Courage, humility, and reconciliation

Recently, the Anabaptist Collective‘s Facebook group asked members to share topics of interest. The issue that received the most support was ‘Discussions of classic Mennonite-Anabaptist values — which ones are critical and how well are we keeping them?’ As we look forward to a time of visioning, my church has been studying just that.
Bulletin art by


Our Cincinnati Mennonite Fellowship’s bulletin for August 26, 2018, reads: ‘What is an Anabaptist Christian? Reconciliation is the Center of our Work’

But what is reconciliation? The thesaurus provides ‘harmony’ and ‘agreement’, but it throws in ‘compromise’ as well. The dictionary definition is: ‘an act of reconciling, as when former enemies agree to an amicable truce.’ These synonyms and definition need more explanation. Anyone can pretend to get along. If the motivation to be a reconciling force does not come from inside, though, we can find ourselves keeping score of how well we try, while harboring resentments about having to appear to be ‘good.’ At least, I can. The following are notes I took from our Pastor Renee Kanagy’s August 28 sermon on Anabaptism and Reconciliation.


Palmer Becker, former director of the Hesston College Pastoral Ministries Program, and international pastor/teacher has written the tract ‘What is an Anabaptist Christian?

One of his purposes is to answer the question ‘What does an ideal Anabaptist Christian look like?’

Becker lists three ‘sacred core values’ of Anabaptism:

1. Jesus is the center of our faith.

2. Community is the center of our lives.

3. Reconciliation is the center of our work.

Becker then honors three tenants found in ‘The Anabaptist Vision, a well-known statement made in 1943 by Harold S. Bender, then president of the American Society of Church History.’

1. Christianity is discipleship. It is following Jesus in everyday life.

2. The church is a brotherhood or family. Members not only commit themselves to Christ, but also individually and voluntarily to each other.

3. Followers of Jesus have an ethic of love and nonresistance. As transformed persons, they seek to be reconcilers who reject involvement in violence and war.

Using Palmer Becker’s recent work and Bender’s statement as springboards, our CMF pastor, Renee Kanagy, used colorful Russian nesting dolls during Sunday’s sermon to help us further examine reconciliation. She opened the largest, then the middle doll, revealing the smallest figurine. Working from the smallest to the largest doll, Pastor Renee spoke about reconciliation.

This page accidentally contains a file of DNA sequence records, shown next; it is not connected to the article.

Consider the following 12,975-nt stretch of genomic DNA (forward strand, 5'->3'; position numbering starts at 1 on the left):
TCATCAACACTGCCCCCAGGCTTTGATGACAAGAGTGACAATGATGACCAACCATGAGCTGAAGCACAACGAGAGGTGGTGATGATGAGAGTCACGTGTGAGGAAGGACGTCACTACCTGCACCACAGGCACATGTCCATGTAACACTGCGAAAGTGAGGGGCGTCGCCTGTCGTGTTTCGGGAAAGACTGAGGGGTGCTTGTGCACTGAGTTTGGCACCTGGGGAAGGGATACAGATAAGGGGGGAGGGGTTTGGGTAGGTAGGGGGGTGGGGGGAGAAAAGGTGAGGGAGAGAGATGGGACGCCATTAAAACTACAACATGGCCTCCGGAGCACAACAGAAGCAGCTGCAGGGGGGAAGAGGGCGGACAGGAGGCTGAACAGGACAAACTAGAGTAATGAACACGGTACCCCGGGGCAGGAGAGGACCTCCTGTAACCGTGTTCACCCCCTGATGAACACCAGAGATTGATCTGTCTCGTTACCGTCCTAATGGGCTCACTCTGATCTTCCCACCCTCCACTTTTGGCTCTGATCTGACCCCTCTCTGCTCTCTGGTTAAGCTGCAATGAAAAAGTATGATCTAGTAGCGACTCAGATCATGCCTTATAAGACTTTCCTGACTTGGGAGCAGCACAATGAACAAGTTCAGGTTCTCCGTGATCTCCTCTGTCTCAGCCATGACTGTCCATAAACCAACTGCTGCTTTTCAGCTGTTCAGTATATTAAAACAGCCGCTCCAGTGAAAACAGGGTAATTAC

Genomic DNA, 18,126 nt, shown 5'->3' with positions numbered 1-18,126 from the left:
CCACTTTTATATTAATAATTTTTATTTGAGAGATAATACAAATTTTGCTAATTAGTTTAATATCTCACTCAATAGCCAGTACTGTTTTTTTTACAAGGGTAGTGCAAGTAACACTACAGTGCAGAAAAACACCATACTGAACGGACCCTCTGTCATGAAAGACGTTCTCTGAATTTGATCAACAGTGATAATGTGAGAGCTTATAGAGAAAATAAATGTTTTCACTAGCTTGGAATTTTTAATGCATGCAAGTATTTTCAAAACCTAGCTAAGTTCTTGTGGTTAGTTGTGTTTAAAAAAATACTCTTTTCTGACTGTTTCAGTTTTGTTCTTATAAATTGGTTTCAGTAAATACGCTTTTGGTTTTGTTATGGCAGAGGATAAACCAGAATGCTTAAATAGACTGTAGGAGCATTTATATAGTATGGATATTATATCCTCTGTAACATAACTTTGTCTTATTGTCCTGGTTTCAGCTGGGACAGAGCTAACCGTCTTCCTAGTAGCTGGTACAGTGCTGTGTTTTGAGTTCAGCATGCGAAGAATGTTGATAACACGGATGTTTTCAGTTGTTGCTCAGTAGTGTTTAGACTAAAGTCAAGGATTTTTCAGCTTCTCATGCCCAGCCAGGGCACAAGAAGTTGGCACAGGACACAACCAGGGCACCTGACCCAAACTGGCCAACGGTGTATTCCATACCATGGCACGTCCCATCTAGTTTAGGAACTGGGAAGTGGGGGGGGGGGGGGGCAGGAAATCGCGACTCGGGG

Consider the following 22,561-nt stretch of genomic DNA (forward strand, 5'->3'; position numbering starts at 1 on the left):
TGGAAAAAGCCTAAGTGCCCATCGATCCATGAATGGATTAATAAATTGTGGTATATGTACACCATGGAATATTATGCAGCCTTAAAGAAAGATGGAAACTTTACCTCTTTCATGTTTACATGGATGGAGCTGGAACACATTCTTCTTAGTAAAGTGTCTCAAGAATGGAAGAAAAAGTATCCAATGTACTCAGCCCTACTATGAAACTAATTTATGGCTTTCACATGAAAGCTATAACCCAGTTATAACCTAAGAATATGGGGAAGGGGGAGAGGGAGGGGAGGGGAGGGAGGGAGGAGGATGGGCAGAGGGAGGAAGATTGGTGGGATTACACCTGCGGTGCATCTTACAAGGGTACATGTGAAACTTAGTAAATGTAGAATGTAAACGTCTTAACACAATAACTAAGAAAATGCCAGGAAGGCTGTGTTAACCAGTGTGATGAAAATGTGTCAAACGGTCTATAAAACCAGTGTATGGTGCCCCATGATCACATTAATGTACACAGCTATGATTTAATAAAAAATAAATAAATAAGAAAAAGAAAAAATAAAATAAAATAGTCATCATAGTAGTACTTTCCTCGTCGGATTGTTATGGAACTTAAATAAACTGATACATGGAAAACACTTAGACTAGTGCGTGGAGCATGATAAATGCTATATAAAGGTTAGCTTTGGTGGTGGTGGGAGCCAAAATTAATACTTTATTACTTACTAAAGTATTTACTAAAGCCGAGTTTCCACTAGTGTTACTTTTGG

1. The smallest and innermost doll represents being reconciled to God. This assumes that we have a broken relationship to God and that we desire to come back to the life source that connects us to forgiveness and allows us to change our behavior and adopt humility. The inside doll is small, but its property is at the heart of religious reconciliation.

2. The middle doll represents the reconciliation of the self to others. It is the willingness to name how we’ve been hurt by another but to listen to the other’s voice—being willing to sit down and receive each other to do the work so that negative patterns do not  continue. Agreeing and disagreeing in love are essential to committing to a life filled with interpersonal richness.

3. The largest, outer doll represents our commitment to being ambassadors of reconciliation. We join together in God’s work, quieting our own voices to listen to God’s movement in the world. Traveling from fragmentation to wholeness strengthens, empowers, and makes us honest about our weaknesses and challenges. When ‘living in the vine’ we can respond peacefully within and without.

Pastor Renee reminded us that many branches of religious thought have emphasized one or another of the ‘dolls.’ But holding them together—not naming one over the other—is crucial for honest reconciliation.

We practice reconciliation when we at Cincinnati Mennonite Fellowship use our basement facilities to feed others, or to write letters about hunger and tax credits for low-income workers, or when we serve on boards and committees. We get tired and want to put one of the dolls down, but they only work together.

Pastor Renee praised Mennonite Church USA’s new executive director and the new director of development—both of whom came from outside Mennonite circles—for being ambassadors of reconciliation. She challenged us as Mennonites to re-examine our own Anabaptist principles of peacemaking and to unite our principles and our actions.

Photo by Alina Grubnyak on Unsplash


Thank you, Pastor Renee Kanagy, Cincinnati Mennonite Fellowship.

The word cloud on the front of the bulletin was created by Mike DuVall as a reflection on his studies in Conflict Resolution and Reconciliation at Trinity College Dublin. The image appears on his blog:


I welcome your comments:

{Thank you to my niece, Addie Liechty, for taking the picture that is this blog’s featured image. Her blog is:}

Best wishes and have a good week.




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Greta Holt

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